"One in five 2-year-olds in U.S. eats fries daily."
As the car rounded the corner of the McDonald’s drive thru, I pondered this statistic. It’s not as if my children are obese, unhealthy, unathletic people. They do gymnastics, walk to school, engage in consuming vegetables on a quarterly basis, and generally get as much fresh air as any forest ranger. Why, then, did I feel a twinge of guilt seep through my limbs when I read this quote from the AP? Could it be coming from the empty french fry carton from last week’s McDonald’s visit that was rolling around in the back seat of my car? Or was it the Happy Meal toy lying broken in the front seat that caused me pain? It was time to investigate these feelings a little further. Stuffing the last fries into our mouths, my children and I drove home with great anticipation of what lay ahead.
To get my mind off the number of calories we had just consumed, I decided to use my time wisely on the car ride home and make it a learning experience for my kids. Since Thanksgiving was approaching, I asked them what they were grateful for.
“Pizza!” Jackson yelled out.
“Chocolate croissants!” Sophia chimed in.
“I am grateful for sunshine and long walks,” I prodded.
“I am grateful for gummi bears,” Sophia continued enthusiastically.
This wasn’t going the way I wanted it to go. I hunkered down in my seat and turned up the radio.
It is embarassing to admit that my two-year-old son can recognize the Golden Arches a mile away. Anything resembling the friendly red and yellow structure sends him off in a tizzy of delight and salivation. I evaluated this fact as we turned into the driveway.
The house was cold and empty. While the kids frolicked in their rooms downstairs, I took a long look at the contents of my freezer. There I found more sources of guilt. Frozen pizza, a chocolate cake, and two expired boxes of frozen spinach that I had bought that summer were stacked there. A bag of potato skins stared sadly in my direction. It was half-full. The plastic sack had been gouged open by hurried mother’s fingers, nervous to feed her starving brood before they exploded in unmatchable proportions from hunger. A ketchup bottle from last night’s dinner sat regally on the dining room table, half its contents dripping down its side.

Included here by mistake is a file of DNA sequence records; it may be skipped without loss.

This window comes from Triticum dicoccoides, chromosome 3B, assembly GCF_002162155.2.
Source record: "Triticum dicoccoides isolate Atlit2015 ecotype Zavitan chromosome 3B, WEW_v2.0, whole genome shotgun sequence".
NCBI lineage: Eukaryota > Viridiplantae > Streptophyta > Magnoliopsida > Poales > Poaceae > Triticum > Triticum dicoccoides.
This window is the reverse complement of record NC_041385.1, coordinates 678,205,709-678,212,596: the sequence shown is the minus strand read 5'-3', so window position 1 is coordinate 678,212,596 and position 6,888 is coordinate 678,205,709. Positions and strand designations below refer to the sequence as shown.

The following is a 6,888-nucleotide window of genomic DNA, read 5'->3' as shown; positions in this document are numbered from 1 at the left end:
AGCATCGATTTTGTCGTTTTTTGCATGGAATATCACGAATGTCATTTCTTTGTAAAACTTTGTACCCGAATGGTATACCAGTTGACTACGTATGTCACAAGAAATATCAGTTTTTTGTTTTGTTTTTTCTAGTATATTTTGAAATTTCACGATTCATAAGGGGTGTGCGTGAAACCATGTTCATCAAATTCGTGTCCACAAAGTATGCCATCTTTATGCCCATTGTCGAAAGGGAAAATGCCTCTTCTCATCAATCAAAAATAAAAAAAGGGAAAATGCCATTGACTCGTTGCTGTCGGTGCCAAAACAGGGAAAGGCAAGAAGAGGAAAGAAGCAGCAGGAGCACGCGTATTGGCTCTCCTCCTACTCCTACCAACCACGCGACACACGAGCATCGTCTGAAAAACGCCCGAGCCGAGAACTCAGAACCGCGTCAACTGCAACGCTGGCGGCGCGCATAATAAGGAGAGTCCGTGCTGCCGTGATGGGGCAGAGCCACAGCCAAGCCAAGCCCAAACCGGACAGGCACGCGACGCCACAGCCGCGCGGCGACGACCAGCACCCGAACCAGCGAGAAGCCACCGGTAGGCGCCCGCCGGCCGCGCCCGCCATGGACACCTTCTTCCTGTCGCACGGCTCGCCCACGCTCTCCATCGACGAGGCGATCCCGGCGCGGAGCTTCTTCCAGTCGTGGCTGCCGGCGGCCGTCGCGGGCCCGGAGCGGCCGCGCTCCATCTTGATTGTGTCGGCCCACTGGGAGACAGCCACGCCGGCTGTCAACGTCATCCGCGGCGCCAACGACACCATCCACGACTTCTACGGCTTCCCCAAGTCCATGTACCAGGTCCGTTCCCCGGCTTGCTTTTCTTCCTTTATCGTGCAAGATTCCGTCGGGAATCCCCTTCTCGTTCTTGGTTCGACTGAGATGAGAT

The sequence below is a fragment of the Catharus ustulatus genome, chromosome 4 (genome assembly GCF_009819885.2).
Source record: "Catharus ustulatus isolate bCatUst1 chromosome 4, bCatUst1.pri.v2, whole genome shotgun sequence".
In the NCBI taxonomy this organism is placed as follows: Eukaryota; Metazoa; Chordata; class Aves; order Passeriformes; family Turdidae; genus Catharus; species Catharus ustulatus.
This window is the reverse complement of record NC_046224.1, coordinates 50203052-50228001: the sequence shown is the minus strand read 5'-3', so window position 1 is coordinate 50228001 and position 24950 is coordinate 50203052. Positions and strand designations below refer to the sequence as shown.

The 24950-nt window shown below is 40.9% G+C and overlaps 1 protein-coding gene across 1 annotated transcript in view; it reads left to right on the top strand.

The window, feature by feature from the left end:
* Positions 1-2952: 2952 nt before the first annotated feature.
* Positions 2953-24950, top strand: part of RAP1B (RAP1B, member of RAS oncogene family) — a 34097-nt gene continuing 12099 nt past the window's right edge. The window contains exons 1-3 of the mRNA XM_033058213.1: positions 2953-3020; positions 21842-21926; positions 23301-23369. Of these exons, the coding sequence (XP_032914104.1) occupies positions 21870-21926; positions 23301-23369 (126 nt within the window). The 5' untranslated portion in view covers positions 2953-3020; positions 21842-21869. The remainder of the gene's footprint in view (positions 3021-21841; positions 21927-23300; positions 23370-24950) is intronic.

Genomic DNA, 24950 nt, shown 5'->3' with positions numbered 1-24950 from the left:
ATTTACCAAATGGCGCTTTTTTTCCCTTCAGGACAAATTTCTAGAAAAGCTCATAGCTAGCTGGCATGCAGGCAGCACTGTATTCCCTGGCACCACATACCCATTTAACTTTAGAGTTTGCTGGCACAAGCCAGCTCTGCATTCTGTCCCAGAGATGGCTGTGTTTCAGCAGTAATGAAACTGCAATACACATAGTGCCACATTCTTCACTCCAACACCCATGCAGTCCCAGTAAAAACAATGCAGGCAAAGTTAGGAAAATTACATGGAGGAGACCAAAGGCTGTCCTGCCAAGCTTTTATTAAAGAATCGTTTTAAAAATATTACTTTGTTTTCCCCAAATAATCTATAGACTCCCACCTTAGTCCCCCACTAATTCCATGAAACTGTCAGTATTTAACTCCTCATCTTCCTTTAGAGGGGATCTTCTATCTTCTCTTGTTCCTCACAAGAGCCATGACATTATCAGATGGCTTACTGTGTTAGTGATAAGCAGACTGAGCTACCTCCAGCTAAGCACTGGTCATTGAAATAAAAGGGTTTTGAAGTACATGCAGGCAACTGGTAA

Approaching the stove gingerly, I peered down at a frying pan whose contents revealed more evidence of my nutritional infractions. Two chicken nuggets sat huddled in a corner of the pan. Grease pearled off the Teflon surface, glaring at me with beady, accusatory eyes.
“I am the worst mother in the world,” I cried, pounding the kitchen counter. Several napkins from Burger King fluttered off the counter’s surface to the floor.
As dinnertime approached, I pulled out a pot and emptied some water and a vegetable boullion into it. Stirring occasionally, I chopped fresh vegetables and slid them into the bubbling pot. The overhead fan swept up the excess steam, and I felt good about the vitamins dancing merrily in the water. For good measure, I tossed in a few tortellini noodles. Dinner was served!
At first, my children looked down at the steaming brew with some trepidation. What was this foreign substance that Mama has placed before us? Their faces revealed confusion.
“What’s this?” my two-year-old asked as he lifted his spoon over his head.
“It is vegetable…ah I mean tortellini soup,” I corrected myself.
Sophia scrunched up her nose in disapproval. She carefully placed the tortellini noodles onto her plate.
“Can you pass the ketchup, please?” she asked politely. Without a word, I handed her the oozing bottle. Perhaps that statistic doesn’t really apply to us, I reasoned. After all, it said one in five two-year-olds in the U.S. eat fries on a daily basis. We live in Europe, I continued with great relief.
Just then, my two-year-old hopped down from his chair and went to the freezer in the adjoining kitchen. He pulled out the bag of potato skins and handed them to me with a pleading look. Well, these aren’t really french fries, I thought. I flicked the chicken nuggets out of the frying pan and covered the greasy stares with the contents in the bag.
About The Author: Name: Christine Louise Hohlbaum Email: firstname.lastname@example.org Website: www.diaryofamother.com/ Christine Louise Hohlbaum, author of Diary of a Mother: Parenting Stories and Other Stuff, is a freelance writer and busy mother of two. She holds a BA in political science from Smith College and an MA in International Relations, German and English Literature from the University of Constance, Germany.